Teaching Social Thinking different to teaching social skills

Teaching students to 'keep their body in the group' and 'think with their eyes' will be explained at APAC15. US clinician, consultant, author, and public speaker Michelle Garcia Winner will define how Social Thinking is different from social skills and how social behaviour affects not only others' thoughts and feelings but how they react and respond directly to behaviour.

"Treatment professionals are being asked to develop treatment practices based on the research, when in reality, we have very few clinical studies that address the myriad of treatment needs our clients face on a daily basis," Michelle said.

"In my presentation I will describe how Social Thinking addresses this challenge by taking the best evidence available, knowledge from clinicians with extensive treatment experience and incorporating family-client values to develop treatment frameworks that guide intervention practices.

"Best practices in treatment planning for people with ASD require us to utilise information beyond what is published in clinical treatment studies.

"The components of social attention and why social observation precedes teaching students how to be less literal when interpreting language will also be explored," she said.

Michelle pioneered the concept of "Social Thinking" in the early 1990s to teach people with social challenges about the nuanced, and often confusing, realm of social learning and social problem solving that is not easily taught through typical behavioural methods.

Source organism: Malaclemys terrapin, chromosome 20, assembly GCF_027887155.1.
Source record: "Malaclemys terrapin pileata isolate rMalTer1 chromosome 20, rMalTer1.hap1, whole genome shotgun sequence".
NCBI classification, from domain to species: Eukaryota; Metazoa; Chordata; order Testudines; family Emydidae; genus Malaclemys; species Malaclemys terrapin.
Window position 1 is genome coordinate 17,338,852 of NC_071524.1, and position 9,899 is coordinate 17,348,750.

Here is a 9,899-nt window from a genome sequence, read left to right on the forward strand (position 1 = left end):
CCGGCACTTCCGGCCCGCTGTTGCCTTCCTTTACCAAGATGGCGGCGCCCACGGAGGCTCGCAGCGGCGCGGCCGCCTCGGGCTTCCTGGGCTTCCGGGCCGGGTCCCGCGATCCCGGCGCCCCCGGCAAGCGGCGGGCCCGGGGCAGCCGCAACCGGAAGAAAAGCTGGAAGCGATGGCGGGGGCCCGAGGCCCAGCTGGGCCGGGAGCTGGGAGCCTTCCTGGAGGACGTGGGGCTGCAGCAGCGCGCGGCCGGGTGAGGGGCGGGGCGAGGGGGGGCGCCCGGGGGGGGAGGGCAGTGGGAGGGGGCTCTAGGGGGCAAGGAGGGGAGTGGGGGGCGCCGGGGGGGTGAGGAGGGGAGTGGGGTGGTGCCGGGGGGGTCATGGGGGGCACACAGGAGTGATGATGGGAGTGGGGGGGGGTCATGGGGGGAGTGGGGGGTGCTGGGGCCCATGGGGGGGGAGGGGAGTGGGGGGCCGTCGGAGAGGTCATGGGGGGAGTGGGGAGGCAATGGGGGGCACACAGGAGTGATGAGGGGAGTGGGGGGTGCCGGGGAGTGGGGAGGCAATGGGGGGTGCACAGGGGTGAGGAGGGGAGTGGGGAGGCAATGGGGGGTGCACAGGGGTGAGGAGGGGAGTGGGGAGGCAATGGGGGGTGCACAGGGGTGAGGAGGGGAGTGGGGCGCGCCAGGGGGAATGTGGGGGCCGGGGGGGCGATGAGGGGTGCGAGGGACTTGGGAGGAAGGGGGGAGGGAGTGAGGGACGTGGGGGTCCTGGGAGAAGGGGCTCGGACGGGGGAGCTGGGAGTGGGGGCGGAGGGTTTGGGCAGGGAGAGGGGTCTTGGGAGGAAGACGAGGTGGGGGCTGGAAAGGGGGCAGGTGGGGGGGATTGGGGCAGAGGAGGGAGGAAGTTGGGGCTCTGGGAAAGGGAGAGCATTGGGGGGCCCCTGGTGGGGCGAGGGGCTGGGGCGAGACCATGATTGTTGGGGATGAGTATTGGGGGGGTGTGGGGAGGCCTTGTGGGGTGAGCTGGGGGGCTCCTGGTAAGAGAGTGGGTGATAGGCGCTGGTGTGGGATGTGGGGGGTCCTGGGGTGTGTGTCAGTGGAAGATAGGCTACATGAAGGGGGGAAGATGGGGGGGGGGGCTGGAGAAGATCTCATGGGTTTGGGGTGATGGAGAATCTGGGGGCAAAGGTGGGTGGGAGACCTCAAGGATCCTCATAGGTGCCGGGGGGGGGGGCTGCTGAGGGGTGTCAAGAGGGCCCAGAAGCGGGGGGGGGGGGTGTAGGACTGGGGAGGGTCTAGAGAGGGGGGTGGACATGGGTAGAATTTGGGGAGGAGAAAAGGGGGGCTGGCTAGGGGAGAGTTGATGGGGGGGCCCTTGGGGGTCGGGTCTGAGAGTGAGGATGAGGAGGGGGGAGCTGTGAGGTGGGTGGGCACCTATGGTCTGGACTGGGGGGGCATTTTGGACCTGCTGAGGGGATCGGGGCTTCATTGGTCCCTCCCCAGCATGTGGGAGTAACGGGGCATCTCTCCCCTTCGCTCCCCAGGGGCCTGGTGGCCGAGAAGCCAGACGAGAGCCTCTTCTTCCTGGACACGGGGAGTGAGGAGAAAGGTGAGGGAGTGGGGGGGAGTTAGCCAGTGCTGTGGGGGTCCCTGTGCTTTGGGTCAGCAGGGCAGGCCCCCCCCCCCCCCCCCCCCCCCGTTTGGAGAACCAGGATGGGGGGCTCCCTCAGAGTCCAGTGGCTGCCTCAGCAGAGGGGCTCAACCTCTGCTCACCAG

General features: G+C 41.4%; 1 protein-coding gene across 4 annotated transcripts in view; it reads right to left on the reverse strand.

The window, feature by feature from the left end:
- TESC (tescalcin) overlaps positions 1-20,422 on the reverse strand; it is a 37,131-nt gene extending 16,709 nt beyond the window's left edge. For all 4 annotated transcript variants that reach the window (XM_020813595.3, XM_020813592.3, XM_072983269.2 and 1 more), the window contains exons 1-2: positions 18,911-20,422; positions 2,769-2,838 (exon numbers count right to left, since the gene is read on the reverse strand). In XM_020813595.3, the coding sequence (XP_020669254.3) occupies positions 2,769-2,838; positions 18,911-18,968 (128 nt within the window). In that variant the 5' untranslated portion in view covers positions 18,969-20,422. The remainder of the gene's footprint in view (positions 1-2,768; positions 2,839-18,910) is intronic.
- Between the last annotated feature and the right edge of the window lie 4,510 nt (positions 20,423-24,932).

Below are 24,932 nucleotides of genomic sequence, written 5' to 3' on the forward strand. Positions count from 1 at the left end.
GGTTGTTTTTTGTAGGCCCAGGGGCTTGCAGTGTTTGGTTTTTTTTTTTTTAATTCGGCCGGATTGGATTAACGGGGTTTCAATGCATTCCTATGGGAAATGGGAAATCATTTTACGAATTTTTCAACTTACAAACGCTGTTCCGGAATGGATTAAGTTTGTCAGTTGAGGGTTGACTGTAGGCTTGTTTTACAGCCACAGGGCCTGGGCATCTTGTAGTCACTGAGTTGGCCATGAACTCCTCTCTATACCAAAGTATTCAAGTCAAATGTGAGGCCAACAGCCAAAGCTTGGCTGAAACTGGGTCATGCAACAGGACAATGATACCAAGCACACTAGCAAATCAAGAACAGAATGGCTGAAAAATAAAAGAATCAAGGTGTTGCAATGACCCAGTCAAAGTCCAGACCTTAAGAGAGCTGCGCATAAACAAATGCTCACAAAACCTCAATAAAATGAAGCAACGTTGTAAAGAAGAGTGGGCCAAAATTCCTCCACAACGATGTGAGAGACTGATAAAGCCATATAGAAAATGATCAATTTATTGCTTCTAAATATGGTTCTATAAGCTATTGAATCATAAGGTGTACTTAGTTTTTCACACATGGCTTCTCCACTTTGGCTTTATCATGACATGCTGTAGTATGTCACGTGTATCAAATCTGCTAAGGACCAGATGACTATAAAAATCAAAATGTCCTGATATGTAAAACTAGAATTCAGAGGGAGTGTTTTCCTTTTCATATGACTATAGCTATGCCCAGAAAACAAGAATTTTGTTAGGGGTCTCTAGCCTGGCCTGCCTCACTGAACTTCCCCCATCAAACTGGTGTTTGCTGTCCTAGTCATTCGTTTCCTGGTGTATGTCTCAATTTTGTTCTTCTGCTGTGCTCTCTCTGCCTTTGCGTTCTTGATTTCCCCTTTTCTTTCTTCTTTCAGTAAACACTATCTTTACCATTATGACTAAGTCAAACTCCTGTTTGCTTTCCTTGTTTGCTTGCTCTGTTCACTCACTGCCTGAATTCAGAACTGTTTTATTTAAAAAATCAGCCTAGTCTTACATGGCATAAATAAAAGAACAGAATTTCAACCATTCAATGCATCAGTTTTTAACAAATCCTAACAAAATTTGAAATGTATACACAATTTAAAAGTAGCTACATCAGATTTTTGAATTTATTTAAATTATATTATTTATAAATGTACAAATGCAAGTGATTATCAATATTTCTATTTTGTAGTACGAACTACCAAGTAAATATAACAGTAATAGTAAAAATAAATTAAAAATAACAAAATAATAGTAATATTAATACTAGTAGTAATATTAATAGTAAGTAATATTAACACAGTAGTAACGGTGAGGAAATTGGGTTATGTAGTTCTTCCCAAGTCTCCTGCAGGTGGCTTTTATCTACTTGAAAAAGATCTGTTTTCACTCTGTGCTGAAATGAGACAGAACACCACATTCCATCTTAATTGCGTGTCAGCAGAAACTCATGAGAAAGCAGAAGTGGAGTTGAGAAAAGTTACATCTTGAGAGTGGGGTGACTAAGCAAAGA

She developed a treatment framework for individuals from preschool age through adult, basing her model on researched developmental and cognitive behavioural concepts and strategies.

She also illuminated the connection between social thinking and academic success, employment and adult success in life, taking social skills instruction beyond "friendships" and into all phases of academic, home, community, and personal life.

Social Thinking has been widely adopted in school districts and private practices across North America, and in select countries in North and South America, Australia, Europe and Asia.

Michelle Garcia Winner will present Social thinking strategies to manage social issues in daily life as part of Symposium 4 starting at 11:00am on Wednesday 9 September. She will present Social Thinking Theory and Research as part of the morning plenary from 10:00 to 10:30am on Thursday 10 September.

Early bird registrations close on Wednesday 15 July 2015 with concession rates available for people on the spectrum, parents/siblings/grandparents/foster carers and students as well as concession card holders.

View the full program here.

For more information on exhibiting, sponsoring the event or booking a delegate place at the conference visit www.apac15.org.au.


Media inquiries: Jose Abad, 0403 930 380, 

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